The Ray Farringdon, LinkedIn's London headquarters.

The Ray Farringdon is a landmark mixed-use development providing exceptional commercial office space on Farringdon Road, split over seven levels. The building is in the heart of creative Clerkenwell and offers a contemporary interpretation of the historical character in the area.

The works comprised demolition of an existing building on land that used to be the headquarters of the Guardian Newspaper, then rebuilding this extraordinary new structure. Social media company LinkedIn has now made the building its new London headquarters.

The building features a brick slip façade on a pre-cast concrete backing with stone banding breaking each floor. Each brick panel is interspaced with full height windows and the brickwork colours lighten as the building rises, hence why the building is called The Ray.

The Ray, Farringdon

The Ray is also terraced at a number of levels at the back, with five accessible terraces and an inner-city roof garden. Rich flora-filled planted terraces enhance the natural look of the building.

Internally, the building features open plan areas with breakout spaces and various sized meeting rooms. Other key amenities for this exciting workspace include the canteen, six amazing breakout areas, innovative meeting hubs, generous cycle space and a gym.

The façades are composed of four different types of brick, inspired by the colour palette of local Victorian buildings. Stacked headers are used on the ground floor as a contemporary addition too, with English bond to the first and second floor and Flemish bond to the third and fourth floors to imitate the older buildings nearby. The stretcher bond to the fifth, sixth and seventh floors reflect the more recent buildings constructed in Clerkenwell.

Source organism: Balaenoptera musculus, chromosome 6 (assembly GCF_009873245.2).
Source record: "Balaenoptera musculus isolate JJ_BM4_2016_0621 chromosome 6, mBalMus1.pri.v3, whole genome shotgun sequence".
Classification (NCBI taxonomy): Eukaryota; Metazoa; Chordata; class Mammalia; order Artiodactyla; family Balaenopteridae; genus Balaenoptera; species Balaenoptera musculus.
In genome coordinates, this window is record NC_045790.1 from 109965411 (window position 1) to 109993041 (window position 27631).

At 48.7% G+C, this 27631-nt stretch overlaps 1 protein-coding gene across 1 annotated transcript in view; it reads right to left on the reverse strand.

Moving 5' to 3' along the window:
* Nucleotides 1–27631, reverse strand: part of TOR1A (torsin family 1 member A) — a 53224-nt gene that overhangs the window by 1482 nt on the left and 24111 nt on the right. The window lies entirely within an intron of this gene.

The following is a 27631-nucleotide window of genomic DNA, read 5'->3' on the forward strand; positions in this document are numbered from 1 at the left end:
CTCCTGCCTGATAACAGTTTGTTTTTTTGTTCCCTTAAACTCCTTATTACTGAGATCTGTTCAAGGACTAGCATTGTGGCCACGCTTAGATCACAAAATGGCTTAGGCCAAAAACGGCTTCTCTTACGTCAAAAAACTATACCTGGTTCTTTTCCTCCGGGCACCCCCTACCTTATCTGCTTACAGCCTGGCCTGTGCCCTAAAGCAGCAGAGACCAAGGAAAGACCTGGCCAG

The brick theme of the building continues within the building itself; brick slips were used to enhance the look of the feature reception area. The washrooms feature a metropolitan glazed brick, which mirror the outside the building and get lighter on each floor as the building rises. The façade design was developed to be fabricated off site, delivered fully finished with brick patterns, recessed mortar joints and insulation in place ready to be installed as pre-cast units.

Structurally, the building has been designed with a combination slim and lightweight post-tensioned concrete slabs and one main transfer slab. This is to ensure there is an uninterrupted soffit to the floors, achieving the desired architectural design effect and allowing the efficient installation of exposed high-level MEP services.

This is the second project McLaren has worked on with Viridis, due to the success of the partnership at 25-32 Chancery Lane. This was accommodated by McLaren and the whole team, including the consultants, working well together throughout the project. The project achieved ‘BREEAM Outstanding’ over and above the ‘Excellent’ required by planning.